This view would be difficult to recreate today as the photograph was taken from the West Pier, which was destroyed beyond repair in 2003 after two fires. Opened in 1866, the pier was built to attract tourists to the town and reached its height of popularity between 1916 and 1919 when a concert hall was added.

But after World War 2 it fell into decline and was closed in 1975. Although it was the first pier to gain Grade 1 listed status, it fell into disrepair and was largely derelict by the 2000s.  

South Street, Worthing

The man on stilts wouldn't recognise South Street, Worthing, today 

The man on stilts wouldn't recognise South Street, Worthing, today - Credit: Eugenia Russell

The old Town Hall, which opened in 1835, at the junction of South Street, Warwick Street and Chapel Road, is the centre piece of this photograph. Sadly, the building, with its tower and portico, for so long the focus of the town, was demolished in 1966, 30 years after a new Town Hall was built further to the north on Chapel Road. 

Francis Frith took photographs of this vista in 1895, 1899 and 1919. The one entitled ‘South Street 1899’ is the closest to our Photochrom version. The one he sold to be made into a Photochrom though seems more exciting as it includes the man to the right on stilts! The Francis Frith Collection informs us that underneath the Town Hall building there were prison cells and a hand-operated fire engine. 
High Street, Battle

Horse and carts were the mode of transport when this image was taken of Battle High Street 

Horse and carts were the mode of transport when this image was taken of Battle High Street - Credit: Eugenia Russell

Taken before the domination of the motorcar, this picture of Battle High Street with its carts and horses is thoroughly nostalgic. 

According to Martin Andrew, author of Sussex Photographic Memories (2000), the plot boundaries of the High Street go back to the late 11th century. It remains largely unchanged with the Abbey Hotel still going strong. The Grade II listed hotel, also has a bar and restaurant offering Shepherd Neame beer. 

A similar picture to the one above taken from a little further back on the road which reveals another building and announcements such as ‘luncheons and tea’ is dated in the Frith archives as 1910. 
Herstmonceux Castle

Herstmonceux Castle was an overgrown ruin in the 19th Century

Herstmonceux Castle was an overgrown ruin in the 19th Century - Credit: Supplied by Eugenia Russell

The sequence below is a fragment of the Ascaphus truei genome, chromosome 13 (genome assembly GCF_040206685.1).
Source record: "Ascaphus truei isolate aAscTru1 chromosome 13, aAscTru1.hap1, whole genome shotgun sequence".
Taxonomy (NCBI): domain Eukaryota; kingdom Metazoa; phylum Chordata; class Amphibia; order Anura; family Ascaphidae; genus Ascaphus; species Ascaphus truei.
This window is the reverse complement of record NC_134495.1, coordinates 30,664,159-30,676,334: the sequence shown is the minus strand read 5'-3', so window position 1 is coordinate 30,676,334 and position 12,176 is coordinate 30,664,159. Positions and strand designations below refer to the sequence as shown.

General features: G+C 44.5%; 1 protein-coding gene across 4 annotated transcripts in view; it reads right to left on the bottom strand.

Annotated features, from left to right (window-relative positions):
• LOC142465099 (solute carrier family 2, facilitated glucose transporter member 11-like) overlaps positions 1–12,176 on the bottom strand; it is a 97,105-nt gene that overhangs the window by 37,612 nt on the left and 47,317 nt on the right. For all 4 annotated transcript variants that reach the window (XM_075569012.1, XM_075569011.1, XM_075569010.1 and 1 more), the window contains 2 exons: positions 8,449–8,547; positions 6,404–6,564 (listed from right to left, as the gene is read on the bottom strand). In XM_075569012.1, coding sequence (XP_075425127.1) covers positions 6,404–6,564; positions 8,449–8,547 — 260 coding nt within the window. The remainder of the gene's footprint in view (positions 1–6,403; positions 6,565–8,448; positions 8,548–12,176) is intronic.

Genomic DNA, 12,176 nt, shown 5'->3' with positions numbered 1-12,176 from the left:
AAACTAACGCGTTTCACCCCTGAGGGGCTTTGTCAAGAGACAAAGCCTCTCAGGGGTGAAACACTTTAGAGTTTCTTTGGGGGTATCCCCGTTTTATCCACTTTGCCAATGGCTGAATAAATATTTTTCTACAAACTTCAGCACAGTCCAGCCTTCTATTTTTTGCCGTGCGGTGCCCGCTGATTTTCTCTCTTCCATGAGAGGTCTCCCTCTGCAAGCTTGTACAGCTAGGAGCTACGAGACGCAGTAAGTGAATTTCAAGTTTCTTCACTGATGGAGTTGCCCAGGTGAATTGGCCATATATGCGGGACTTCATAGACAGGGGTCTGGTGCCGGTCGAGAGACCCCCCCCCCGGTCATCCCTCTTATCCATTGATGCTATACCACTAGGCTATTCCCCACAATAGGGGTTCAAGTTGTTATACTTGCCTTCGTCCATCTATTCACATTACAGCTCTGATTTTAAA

This image of an overgrown Herstmonceux Castle in the 1890s looks very different to the attraction of today. The castle was stripped out and abandoned in the 1770s, which explains its ruinous state in the image. 

Listed as Grade II* on the Register of Historic Parks and Gardens, this local gem harks back to the 15th century. It is regarded as one of the finest early brick buildings in England.

In 1320 Maud de Monceux married the lord of the manor giving the castle the second part of its name; the Anglo-Saxon ‘hyrst’ of the first part means a wooded hill. 

When Sir Roger Fiennes, a knight who had fought with Henry V in Agincourt, became appointed Treasurer to the Household of Henry VI, the receipt of a royal grant enabled him to convert his manor house into a luxurious military-style castle in 1441. 

Beautiful even as a ruin, it became a popular visitor attraction, prompting the interest of many eminent photographers to immortalise it. This picture is most likely derived from a black and white original by George Washington Wilson with an estimated date of 1896.

Francis Frith, Carl Norman and others also took evocative photographs of this castle. Today its renowned formal gardens and parkland and magnificent moated castle refurbished by Queen’s University Ontario, who own the site, have replaced its romantic desolation.

The beach and fish market, East Cliff, Hastings

East Cliff, with beach and fish market, Hastings, England

East Cliff, with beach and fish market, in Hastings - Credit: Supplied by Eugenia Russell

This beautiful shingle beach is called The Stade, which in Anglo-Saxon means landing place. Though this image has not been identified it could be a coloured version of a photograph by noted Hastings photographer George Woods who took many fascinating images of fishermen, the beach at Hastings and local life in the 1890s. 

The fish market was established in the Victorian period and the fishing fleet is the largest beach-launched fishing fleet in the UK today. The fishermen’s net ‘shops’, the tall, black, wooden, weather-proof buildings behind the fishing boats, were built to store the nets and protect them. The fishing nets were traditionally dried on the beach before storage. 

The Stade is still a thriving fishing beach today, praised for its sound environmental practices including the protection of young cod. A fishermen’s museum in the town gives visitors more details of the importance of the fishing community to Hastings.

The British Isles in Colour: Photochrom photography 1890-1910 from Lone Fox Publishing has a volume on Southern England and the Channel Islands. £16.99